EISs. While there may be individual projects listed in Class I that because
of unusual circumstances would not require an EIS, such projects are exceptions
to the rule. The wording in paragraph (a) has been changed to parallel
the CEQ regulations (40 CFR 1507.3(b)(2)). The intent of dividing projects
by class is to provide guidance on the environmental review process that
will be followed normally for projects in the class. The FHWA and the
UMTA will continue to review individual cases whenever applicants describe
circumstances which may have a bearing on the choice of environmental
process. The final decision on class of action will be made by the Administration.
In the NPRM, UMTA
proposed eliminating exclusive busways as Class I actions because of the
potential to construct and operate a busway on or within an existing highway
without significant environmental impacts. A number of commenters supported
this change. Busways are frequently established by dedicating an existing
highway lane for exclusive bus and high occupancy vehicle use and the
regulation affords the flexibility to handle such projects with an EA
instead of an EIS. The NPRM noted UMTA's intention to continue to require
an EIS for construction of a new roadway for buses which is not integrated
in an existing highway. This type of project is now listed in the regulation
as a Class I action. Other types of busway projects will be reviewed individually
to determine the appropriate environmental document, e.g., busways on
existing lanes or medians which have off-line facilities such as stations,
park-and-ride lots, transfer points, etc.
The UMTA also proposed
eliminating "major transportation-related developments" as Class I actions.
These were joint public/private urban development projects that were tied
into transit terminals or stations. These types of projects normally required
an EIS. They were dropped from the list of Class I actions because they
are no longer a significant part of the UMTA program.
who supported the proposal to remove busways constructed on existing highways
from the Class I list suggested that rail lines built in highway medians
should be accorded the same treatment. However, the environmental effects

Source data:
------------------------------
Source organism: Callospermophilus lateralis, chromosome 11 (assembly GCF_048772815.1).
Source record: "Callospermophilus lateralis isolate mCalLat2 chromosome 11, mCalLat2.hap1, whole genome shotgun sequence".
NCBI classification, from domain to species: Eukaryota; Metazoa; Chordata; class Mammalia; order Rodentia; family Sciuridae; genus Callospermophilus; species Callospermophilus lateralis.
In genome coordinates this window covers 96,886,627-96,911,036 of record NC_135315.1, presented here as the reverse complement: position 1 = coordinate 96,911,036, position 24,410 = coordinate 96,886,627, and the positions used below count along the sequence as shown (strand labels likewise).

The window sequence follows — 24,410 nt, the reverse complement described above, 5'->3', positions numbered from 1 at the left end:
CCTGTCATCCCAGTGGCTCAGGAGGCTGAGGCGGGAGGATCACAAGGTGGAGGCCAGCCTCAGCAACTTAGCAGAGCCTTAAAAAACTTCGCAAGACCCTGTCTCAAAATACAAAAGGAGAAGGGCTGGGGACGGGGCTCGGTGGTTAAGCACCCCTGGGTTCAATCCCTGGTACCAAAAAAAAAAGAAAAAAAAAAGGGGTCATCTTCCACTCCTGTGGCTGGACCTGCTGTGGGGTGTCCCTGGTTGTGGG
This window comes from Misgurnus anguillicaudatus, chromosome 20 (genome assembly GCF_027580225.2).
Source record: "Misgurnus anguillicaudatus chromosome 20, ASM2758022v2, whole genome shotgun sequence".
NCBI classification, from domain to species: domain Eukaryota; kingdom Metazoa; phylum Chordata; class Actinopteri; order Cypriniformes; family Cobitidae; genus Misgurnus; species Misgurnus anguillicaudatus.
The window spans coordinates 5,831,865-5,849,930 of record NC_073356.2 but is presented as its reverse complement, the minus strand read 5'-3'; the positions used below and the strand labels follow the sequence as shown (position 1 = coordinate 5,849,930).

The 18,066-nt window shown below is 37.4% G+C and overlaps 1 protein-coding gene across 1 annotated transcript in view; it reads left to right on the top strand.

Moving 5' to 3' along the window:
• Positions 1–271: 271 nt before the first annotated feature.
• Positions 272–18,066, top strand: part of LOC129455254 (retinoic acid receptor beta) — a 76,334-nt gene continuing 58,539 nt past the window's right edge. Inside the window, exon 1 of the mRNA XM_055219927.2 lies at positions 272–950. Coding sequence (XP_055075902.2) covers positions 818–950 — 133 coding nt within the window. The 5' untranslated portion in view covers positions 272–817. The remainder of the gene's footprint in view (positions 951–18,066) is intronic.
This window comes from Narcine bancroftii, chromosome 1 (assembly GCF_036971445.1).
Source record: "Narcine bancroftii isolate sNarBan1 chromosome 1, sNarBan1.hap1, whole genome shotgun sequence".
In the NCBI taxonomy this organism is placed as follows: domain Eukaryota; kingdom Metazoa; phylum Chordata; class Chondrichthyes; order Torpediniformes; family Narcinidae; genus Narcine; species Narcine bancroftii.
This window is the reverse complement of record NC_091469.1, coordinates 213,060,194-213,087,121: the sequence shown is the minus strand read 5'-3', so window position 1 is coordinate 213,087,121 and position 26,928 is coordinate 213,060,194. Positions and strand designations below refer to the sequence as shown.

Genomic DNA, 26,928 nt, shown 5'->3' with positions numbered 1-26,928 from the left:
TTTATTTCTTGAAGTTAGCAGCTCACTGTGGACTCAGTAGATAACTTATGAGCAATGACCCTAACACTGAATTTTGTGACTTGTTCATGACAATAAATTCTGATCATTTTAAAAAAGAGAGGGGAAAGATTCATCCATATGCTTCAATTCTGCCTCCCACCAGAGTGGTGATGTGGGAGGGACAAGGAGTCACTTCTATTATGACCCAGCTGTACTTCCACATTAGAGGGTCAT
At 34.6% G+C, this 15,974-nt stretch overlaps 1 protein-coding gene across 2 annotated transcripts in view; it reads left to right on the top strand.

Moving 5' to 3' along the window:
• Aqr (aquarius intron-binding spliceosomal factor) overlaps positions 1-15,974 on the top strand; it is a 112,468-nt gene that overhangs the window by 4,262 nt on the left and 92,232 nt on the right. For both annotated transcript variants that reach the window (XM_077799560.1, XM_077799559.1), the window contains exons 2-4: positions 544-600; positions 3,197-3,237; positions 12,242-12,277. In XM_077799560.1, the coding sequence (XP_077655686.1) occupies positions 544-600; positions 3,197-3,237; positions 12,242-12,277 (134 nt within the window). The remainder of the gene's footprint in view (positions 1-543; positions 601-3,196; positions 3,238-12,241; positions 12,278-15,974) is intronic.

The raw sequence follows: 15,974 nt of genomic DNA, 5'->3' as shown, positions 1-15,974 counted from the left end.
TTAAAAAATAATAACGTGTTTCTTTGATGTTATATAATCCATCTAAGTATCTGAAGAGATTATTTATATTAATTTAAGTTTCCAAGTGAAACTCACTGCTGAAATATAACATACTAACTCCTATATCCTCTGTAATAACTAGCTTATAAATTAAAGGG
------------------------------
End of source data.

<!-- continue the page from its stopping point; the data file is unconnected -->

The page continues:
associated with the fixed facilities of a rail line-- stations, parking
lots or structures, storage and maintenance yards--and the changes in
travel patterns and land use associated with such projects are normally
significant and warrant evaluation in an EIS. Greater variability exists
in constructing a busway on an existing highway. Thus, the regulation
provides the flexibility to handle the simpler busway projects with a
simpler environmental process, while mandating an EIS if the EA shows
noting the change proposed for busway projects on existing highway facilities,
argued that the initiation or increase of rail passenger service on rail
lines already in use was analogous and should, therefore, not require
an EIS. Reference was made to an exemption from State environmental requirements
for such projects in California. The UMTA recognizes there may be some
cases where a rail rapid transit project proposed on an existing railroad
right-of-way can be built and operated with minimal environmental impact.
In such cases, the fact that displacement of residences and businesses
is avoided or minimized alleviates one potentially significant concern.
However, these projects
are exceptions which would not warrant a change in emphasis in the regulation.
Sometimes rail projects are proposed on railroad rights-of-way that are
abandoned or lightly used for freight. In these situations, the rapid
transit project may intensify some effects associated with existing railroad
operations, e.g., wayside noise, and could introduce new impacts at proposed
station locations, such as traffic congestion and parking demand. It should